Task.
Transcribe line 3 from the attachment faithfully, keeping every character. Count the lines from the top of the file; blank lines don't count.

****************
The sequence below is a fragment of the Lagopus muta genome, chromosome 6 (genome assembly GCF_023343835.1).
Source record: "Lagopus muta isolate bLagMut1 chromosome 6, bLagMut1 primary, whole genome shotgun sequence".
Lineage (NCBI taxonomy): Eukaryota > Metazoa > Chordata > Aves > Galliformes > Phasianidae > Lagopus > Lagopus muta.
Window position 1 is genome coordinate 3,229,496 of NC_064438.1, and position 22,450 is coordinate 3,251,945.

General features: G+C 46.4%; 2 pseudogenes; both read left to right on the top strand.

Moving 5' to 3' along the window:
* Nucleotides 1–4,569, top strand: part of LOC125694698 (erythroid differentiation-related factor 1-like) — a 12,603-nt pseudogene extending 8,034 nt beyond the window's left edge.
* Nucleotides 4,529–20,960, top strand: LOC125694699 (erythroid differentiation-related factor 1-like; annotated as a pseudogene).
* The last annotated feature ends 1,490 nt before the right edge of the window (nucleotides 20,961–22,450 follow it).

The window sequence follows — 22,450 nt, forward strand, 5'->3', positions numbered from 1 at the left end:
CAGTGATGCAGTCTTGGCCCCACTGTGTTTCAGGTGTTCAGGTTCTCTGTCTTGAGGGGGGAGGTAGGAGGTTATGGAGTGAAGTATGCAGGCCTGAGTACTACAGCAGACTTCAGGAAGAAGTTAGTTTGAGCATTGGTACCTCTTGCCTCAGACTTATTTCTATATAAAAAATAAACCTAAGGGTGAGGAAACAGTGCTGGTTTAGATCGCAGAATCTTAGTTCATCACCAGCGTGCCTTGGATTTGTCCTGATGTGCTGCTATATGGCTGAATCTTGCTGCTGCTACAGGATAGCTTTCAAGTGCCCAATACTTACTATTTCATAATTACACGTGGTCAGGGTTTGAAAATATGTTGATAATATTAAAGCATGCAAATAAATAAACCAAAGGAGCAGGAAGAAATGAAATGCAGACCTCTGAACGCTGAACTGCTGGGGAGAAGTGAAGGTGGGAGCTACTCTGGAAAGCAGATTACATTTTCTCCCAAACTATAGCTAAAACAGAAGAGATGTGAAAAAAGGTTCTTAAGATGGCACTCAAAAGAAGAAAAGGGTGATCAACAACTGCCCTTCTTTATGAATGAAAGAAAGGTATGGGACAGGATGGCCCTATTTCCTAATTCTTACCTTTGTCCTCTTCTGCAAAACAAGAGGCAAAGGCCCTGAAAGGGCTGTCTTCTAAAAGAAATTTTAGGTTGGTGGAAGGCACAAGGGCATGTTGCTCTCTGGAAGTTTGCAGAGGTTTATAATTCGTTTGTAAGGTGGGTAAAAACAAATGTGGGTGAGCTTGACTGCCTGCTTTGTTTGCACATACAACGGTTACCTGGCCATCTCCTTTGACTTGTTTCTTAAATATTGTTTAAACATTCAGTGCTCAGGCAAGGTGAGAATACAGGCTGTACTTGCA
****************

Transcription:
Lineage (NCBI taxonomy): Eukaryota > Metazoa > Chordata > Aves > Galliformes > Phasianidae > Lagopus > Lagopus muta.